MICA is a membrane protein that acts as a ligand for NKG2D to activate innate anti-tumor effects through natural killer and CD8+ cells7. Our previous GWAS study showed that a risk allele at the SNP in the MICA promoter region was significantly associated with the susceptibility of HCV-induced HCC as well as with lower serum MICA levels. Although polymorphisms at the same SNP site were also associated with HBV-induced HCC, the risk allele determining the susceptibility of HCC was somehow different from that in HCV-induced HCC. While the reason why different MICA gene variations act as risk alleles at the same SNP site between HBV- and HCV-induced HCC has not been elucidated, it is assumed that changes in the membrane-bound MICA and soluble MICA levels due to differences in post-translational processing according to virus type may affect the risk allele results. In any case, because the importance of the regulation of MICA expression levels to prevent development of HCC due to chronic hepatitis viral infection cannot be denied, the regulation of MICA levels by microRNAs as shown here may be useful for the development of preventive methods of preventing HCC development during chronic hepatitis infection.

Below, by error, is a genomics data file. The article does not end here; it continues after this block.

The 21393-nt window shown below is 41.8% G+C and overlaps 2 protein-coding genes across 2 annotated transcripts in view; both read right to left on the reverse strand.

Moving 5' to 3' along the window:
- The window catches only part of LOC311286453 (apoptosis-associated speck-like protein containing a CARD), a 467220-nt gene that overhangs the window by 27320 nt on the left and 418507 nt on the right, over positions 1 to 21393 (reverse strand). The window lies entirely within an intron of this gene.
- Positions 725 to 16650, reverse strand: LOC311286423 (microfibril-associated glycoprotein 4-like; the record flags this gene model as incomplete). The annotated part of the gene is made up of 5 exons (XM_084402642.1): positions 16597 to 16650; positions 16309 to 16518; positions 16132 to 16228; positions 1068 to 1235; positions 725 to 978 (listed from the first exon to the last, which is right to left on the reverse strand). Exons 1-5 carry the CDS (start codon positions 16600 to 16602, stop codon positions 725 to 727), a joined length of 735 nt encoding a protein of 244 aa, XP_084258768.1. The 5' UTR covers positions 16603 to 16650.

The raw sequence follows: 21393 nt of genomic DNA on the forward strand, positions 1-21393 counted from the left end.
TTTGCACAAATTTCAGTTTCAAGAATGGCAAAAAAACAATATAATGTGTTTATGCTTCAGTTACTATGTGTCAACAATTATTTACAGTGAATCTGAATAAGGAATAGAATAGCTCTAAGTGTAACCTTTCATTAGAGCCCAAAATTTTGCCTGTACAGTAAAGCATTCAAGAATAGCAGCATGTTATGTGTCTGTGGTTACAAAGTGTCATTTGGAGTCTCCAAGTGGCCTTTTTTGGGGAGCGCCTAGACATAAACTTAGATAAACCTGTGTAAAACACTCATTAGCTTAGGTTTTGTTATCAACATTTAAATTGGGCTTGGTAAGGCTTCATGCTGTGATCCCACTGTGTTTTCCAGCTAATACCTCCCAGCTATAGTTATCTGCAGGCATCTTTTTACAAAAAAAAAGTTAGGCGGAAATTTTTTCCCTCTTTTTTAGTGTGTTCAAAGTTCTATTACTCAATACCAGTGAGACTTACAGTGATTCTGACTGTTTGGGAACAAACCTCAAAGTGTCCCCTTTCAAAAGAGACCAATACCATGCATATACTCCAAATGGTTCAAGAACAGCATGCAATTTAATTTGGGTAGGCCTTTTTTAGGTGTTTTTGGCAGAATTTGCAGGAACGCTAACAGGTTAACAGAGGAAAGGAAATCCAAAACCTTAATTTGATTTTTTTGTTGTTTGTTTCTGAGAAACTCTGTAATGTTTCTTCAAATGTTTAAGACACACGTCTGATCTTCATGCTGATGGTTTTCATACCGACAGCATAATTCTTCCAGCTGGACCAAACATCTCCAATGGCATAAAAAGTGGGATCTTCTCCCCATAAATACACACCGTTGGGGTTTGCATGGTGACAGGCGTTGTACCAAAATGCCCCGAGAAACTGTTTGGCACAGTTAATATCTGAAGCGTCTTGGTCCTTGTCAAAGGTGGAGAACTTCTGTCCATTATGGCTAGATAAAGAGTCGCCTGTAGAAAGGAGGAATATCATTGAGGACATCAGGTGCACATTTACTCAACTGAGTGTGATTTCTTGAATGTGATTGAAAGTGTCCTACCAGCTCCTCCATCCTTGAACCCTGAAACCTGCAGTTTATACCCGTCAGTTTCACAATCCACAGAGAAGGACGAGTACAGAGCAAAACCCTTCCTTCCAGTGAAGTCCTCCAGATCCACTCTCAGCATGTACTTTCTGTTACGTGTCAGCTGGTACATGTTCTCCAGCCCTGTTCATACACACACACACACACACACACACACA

While several cellular signaling pathways lead to upregulation of MICA12, 13, we used microRNAs to regulate the expression levels of MICA in this study. As shown by the results of our GWAS analyses, which found that the polymorphisms in the promoter region of MICA are associated with changes in the sMICA levels5, 6, promoter activities of the MICA gene also have significant effects on MICA expression levels23. Our results showed that miR93 and 106b expression levels were not always correlated with those of MICA in HCC cell lines, suggesting that the regulation of MICA expression is not solely dependent on miRNAs. In addition, in cells with no endogenous MICA expression, such as Huh7 cells, modulation of microRNA expression had no effect on the regulation of MICA expression. This suggests that at least low-level endogenous expression, which may be determined by promoter activities, are needed for regulation by miRNA. Therefore, changes in promoter activities and epigenetic changes in the MICA gene should also be determined. This will facilitate application of the regulatory function of miRNAs reported here.